Lemah Gbowee

  • “My life with Daniel continued to deteriorate. Once, he brought a girl home and slept with her in our house. The intense sexual pull between us had died for me, but not for him. Sometimes after he hit me, he’d want to have sex, then that struggle would get violent, too. One night, I ran from the bedroom, my nightgown in pieces, grabbed my Bible and shut myself in the bath. ‘God,’ I said, ‘Guide me with a verse.’ I let the book fall open: Isaiah 54. ‘For the Lord has called thee as a woman forsaken and grieved in spirit… O thou afflicted, tossed with tempest, and not comforted, behold I will lay thy stones with fair colors, and lay thy foundations with sapphires…’” (Leymah Gbowee and Carol Lynn Mithers, Mighty Be Our Powers: How Sisterhood, Prayer, and Sex Changed a Nation at War: a Memoir (New York: Beast Books, 2013), 47.)

 

  • “For me, the pleasure of moving from the local to the international stage was a chance to accomplish more, yet it still took exhausting effort to make anything happen. A war ends, and the international powers insist that an army be reformed, but when it comes to gender equality, nothing changes.” (Gbowee and Mithers, Mighty Be Our Powers, 206.)

 

  • “This infighting happens in any society or group that has been impoverished or disenfranchised for a long time. You see one person doing well, think she’s getting it all and want only to take it away. I understand it, but it is very destructive. That day, I broke down and cried. If what I’d wanted was power, I’d had plenty of chances to take it.” (Gbowee and Mithers, Mighty Be Our Powers, 199.)

 

  • “Just as it happened elsewhere in the world – in Bosnia, Rwanda, Kosovo, – some balance had shifted, and decades of repressed rage poured out. From now on, nothing would be the same.” (Gbowee and Mithers, Mighty Be Our Powers, 31.)

 

  • “The words lodged deep inside me, and I suddenly thought of a song we sang at church: ‘Count your blessings, name them one by one, and it will surprise you what the Lord hath done.’ Compared with these women, I had many blessings. Yes, I lived in an abusive relationship, but I had two healthy children, a warm bed, a roof over my head. The understanding put a boundary on my own pain.” (Gbowee and Mithers, Mighty Be Our Powers, 53.)

 

  • “When I couldn’t stand it, I would cross the road to sit under a palm tree with a young girl who sold fruit. Or huddle in the bedroom and open the Bible to Isaiah. ‘I will lay thy stones with fair colors, and lay thy foundations with sapphires.’ Asking God – begging – ‘Where are you? Where is the promise you made to me?’ I made a little money, bought enough food to get us fed and tried to get through the days without any sense of what might be on the other side of them.” (Gbowee and Mithers, Mighty Be Our Powers, 66.)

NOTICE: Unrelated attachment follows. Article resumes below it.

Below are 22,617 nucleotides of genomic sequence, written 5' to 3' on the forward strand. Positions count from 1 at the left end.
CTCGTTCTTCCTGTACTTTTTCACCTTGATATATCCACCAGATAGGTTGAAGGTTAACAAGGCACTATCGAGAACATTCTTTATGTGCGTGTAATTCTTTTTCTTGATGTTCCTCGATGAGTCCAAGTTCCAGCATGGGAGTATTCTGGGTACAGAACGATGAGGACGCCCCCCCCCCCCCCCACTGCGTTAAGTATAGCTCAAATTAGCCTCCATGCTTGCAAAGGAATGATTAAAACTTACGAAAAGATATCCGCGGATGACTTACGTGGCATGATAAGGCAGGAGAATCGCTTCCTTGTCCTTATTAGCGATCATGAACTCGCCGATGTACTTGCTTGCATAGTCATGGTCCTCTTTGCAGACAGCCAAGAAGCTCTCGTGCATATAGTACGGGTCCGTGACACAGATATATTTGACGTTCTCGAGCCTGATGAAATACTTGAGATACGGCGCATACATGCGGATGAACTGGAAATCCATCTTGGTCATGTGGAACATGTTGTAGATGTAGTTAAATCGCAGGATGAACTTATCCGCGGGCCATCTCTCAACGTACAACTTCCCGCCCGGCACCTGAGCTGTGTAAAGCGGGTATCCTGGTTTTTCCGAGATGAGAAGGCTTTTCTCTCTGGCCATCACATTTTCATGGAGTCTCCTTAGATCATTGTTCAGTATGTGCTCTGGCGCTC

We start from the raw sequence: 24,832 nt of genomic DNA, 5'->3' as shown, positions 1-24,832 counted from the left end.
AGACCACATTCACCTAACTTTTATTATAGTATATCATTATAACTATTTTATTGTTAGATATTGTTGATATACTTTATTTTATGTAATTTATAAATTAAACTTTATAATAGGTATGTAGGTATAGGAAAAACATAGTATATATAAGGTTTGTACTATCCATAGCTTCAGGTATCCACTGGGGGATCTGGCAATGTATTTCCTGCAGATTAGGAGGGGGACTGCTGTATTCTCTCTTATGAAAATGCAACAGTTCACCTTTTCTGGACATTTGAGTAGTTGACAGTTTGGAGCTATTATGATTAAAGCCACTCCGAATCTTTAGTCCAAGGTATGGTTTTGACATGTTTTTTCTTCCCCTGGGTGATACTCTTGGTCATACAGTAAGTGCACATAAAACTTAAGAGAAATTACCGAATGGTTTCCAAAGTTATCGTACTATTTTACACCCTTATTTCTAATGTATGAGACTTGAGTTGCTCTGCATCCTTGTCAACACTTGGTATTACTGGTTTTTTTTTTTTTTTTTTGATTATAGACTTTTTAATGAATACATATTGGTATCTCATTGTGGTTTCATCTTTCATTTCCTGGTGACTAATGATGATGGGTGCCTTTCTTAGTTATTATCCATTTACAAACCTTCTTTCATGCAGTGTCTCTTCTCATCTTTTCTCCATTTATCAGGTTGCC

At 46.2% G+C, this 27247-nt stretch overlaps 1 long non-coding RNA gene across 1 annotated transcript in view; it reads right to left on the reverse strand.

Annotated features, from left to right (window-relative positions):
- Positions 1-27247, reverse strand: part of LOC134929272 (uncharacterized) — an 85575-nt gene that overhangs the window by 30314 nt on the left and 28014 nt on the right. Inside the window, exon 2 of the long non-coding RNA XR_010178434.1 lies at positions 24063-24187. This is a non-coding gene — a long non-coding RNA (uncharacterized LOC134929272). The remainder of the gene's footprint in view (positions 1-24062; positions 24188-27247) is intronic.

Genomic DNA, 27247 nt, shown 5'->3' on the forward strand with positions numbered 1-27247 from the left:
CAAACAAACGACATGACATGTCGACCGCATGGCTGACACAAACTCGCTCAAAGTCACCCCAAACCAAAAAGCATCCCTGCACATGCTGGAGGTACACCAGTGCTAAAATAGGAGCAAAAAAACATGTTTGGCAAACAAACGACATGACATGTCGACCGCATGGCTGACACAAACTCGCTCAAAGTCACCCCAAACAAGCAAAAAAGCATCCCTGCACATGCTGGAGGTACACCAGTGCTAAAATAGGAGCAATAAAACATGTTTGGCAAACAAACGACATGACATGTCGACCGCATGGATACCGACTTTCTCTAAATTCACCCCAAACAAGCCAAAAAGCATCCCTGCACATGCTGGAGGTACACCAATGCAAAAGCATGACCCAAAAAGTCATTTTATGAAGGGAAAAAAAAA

• “It was a powerful vision. As it took shape, we held hands and prayed for guidance. ‘Lord, tell us Your wishes. Is this the direction You want us to take?’ We all felt the answer was ‘Yes,’ and that night, when I opened my Bible to my special verse, Isaiah 54:4, my eyes landed on the words ‘Do not be afraid. You will not suffer shame. Do not fear disgrace, you will not be humiliated.’” (Gbowee and Mithers, Mighty Be Our Powers, 188.)

 

  • “Members of eighteen political parties met with the Interreligious Council of Liberia and signed a resolution calling on the government and LURD to meet and declare a cease-fire. With the support of the International Contact Group on Liberia and ECOWAS, the Interreligious Council was also trying to find a place where peace talk would be held – Accra or Dakar, Senegal.” (Gbowee and Mithers, Mighty Be Our Powers, 133.)

 

  • “The president didn’t acknowledge us and we returned to the field. We met at dawn and always started the day with prayers. The Lord is my shepherd; I shall not want… In the name of Allah, the Beneficent, the Merciful Praise be to Allah, Lord of the worlds…” (Gbowee and Mithers, Mighty Be Our Powers, 138.)

 

  • “The women from CWI and Muslim Women for Peace were responsible for the day-to-day activities on the field. If they said it was time to sing, we sang. We also formed committees to handle different jobs, such as finding buses to bring women to the protest from the internally displaced persons camps.” (Gbowee and Mithers, Mighty Be Our Powers, 139.)